A woman who was in her mother's womb when the atomic bomb was dropped on Nagasaki in August 1945 received a special delivery at the end of 2017 -- a commemorative anthology written by graduates of a so-called "atomic bomb class" at Shiroyama Elementary School in Nagasaki, which was ruined by the bomb.
Herself a graduate of the elementary school, 71-year-old Yoko Nakano was one of the anthology's contributing writers. The idea to create the compilation came about after the ruins of the old school building, which have been kept on the grounds of the rebuilt school, were selected in 2016 as a national historic site. The decision inspired the school's alumni association to create the anthology.
In total, about 1,400 teachers and students affiliated with Shiroyama Elementary School, roughly 500 meters west of the bomb's hypocenter, were killed as a result of the atomic bomb. In 1952, seven years after the bombing, the school created two classes with 40 students in each -- with 20 atomic bomb survivors (hibakusha) and 20 children who were not, respectively. It was also the year that Nakano joined the school.
Nakano, who was placed in the hibakusha-related class, stayed in the same class throughout her time at Shiroyama Elementary School. She recalls that school life was very typical, and no different to that of the students in the other class.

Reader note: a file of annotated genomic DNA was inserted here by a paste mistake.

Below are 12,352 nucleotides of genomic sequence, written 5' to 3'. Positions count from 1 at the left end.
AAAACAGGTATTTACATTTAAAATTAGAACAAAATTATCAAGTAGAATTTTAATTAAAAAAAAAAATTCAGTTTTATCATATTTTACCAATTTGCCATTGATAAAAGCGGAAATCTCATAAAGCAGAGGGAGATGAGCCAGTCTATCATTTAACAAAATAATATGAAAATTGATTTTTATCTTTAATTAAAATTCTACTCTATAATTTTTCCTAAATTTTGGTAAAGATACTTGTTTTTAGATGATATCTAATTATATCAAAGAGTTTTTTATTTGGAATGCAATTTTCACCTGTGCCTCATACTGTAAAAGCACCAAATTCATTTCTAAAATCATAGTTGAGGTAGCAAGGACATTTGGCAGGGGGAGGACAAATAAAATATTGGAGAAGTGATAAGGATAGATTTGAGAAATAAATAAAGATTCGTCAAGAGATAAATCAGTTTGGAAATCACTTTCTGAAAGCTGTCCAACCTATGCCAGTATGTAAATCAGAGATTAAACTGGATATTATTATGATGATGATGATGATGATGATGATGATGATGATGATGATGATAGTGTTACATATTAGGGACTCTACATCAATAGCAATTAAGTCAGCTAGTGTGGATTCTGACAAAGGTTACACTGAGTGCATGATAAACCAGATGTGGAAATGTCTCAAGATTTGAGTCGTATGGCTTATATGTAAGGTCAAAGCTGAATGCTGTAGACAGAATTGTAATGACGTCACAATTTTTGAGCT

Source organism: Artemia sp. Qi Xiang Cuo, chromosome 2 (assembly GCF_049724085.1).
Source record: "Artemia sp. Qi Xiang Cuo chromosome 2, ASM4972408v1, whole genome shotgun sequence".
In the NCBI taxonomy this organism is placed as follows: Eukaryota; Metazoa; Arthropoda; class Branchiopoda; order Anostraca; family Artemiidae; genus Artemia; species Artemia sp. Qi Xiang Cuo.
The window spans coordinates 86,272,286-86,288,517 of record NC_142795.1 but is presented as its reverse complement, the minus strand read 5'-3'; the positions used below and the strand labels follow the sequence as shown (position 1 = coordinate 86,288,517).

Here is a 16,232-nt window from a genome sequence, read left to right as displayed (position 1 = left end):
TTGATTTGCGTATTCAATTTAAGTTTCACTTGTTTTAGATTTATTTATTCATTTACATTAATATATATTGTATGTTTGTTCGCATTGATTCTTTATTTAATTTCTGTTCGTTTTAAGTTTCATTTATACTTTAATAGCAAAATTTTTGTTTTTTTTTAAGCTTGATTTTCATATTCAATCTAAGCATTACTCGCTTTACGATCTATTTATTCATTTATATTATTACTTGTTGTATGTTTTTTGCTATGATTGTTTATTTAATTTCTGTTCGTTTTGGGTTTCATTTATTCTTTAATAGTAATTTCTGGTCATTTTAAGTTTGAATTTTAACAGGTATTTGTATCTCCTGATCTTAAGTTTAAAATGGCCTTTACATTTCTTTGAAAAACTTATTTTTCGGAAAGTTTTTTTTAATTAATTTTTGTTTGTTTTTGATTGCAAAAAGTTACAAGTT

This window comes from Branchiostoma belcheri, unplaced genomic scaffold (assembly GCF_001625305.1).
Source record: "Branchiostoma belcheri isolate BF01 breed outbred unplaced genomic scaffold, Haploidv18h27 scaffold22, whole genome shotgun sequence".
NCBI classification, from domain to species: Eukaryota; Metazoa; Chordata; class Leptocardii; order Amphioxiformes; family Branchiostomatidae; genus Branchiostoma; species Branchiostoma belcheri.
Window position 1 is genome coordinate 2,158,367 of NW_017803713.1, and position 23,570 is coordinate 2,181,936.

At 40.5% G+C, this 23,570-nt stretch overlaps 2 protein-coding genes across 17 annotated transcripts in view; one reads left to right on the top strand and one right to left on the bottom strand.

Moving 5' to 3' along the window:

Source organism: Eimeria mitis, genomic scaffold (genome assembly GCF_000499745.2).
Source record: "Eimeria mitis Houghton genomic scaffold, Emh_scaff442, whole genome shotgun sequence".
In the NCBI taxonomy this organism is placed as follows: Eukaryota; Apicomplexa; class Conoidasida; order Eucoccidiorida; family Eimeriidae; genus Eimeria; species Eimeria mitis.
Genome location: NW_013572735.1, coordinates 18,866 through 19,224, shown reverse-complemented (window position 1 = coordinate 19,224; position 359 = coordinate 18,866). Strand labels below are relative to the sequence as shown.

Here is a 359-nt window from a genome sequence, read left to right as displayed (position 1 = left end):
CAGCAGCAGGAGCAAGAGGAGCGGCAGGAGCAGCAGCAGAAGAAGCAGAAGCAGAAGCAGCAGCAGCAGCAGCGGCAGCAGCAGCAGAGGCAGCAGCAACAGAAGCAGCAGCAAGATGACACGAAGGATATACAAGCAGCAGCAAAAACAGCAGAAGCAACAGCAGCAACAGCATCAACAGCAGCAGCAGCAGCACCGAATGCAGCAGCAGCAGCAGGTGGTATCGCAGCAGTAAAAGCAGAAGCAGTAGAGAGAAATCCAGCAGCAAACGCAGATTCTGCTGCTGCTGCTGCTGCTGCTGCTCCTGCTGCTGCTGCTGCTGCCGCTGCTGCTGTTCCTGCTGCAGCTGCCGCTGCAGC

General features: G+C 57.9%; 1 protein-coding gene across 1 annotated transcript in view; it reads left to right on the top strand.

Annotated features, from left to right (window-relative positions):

All the school children went through the same post-war hardships together, and in the anthology, there are innocent recollections along the lines of: "We all learned from each other happily, as though we were siblings."
However, there was something that Nakano did not know at the time. The children in the atomic bomb class were being monitored by the American organization, the Atomic Bomb Casualty Commission (ABCC), which is now called the Radiation Effects Research Foundation. The children's intelligence and physical ability were regularly checked, and comparisons were made with the non-hibakusha children.
The anthology also carries some notes written at the time by the then principal of the school which include the line: "The intelligence and physical ability of the hibakusha children is inferior to the other children." When Nakano read this, she was completely lost for words, but it helped explain why her mother had been so strict with her in terms of education.
After the ABCC had finished its survey, Nakano took some chocolates and cookies home that she had received as souvenirs, but her mother threw them into the trash right in front of her. Her mother was strict. She hired a home tutor despite not having much money, and made her daughter undergo an intensive gymnastics practice on the horizontial bar.
"My mother was on the parent teacher association. No doubt she thought 'I refuse to acknowledge my child as being inferior' upon hearing the objective behind the ABCC survey and the thinking of the teachers," Nakano says.
In total, just seven graduates of the atomic bomb-related class, including Nakano, contributed to the anthology. "Some people hid the fact that they were hibakusha, taking family into consideration," Nakano explains.
However, Nakano put forward some text for the anthology, ending her contribution with the line, "I hope Japan will take the lead as the only country to have been attacked by atomic bombs to realize a world without nuclear weapons, war or terrorism."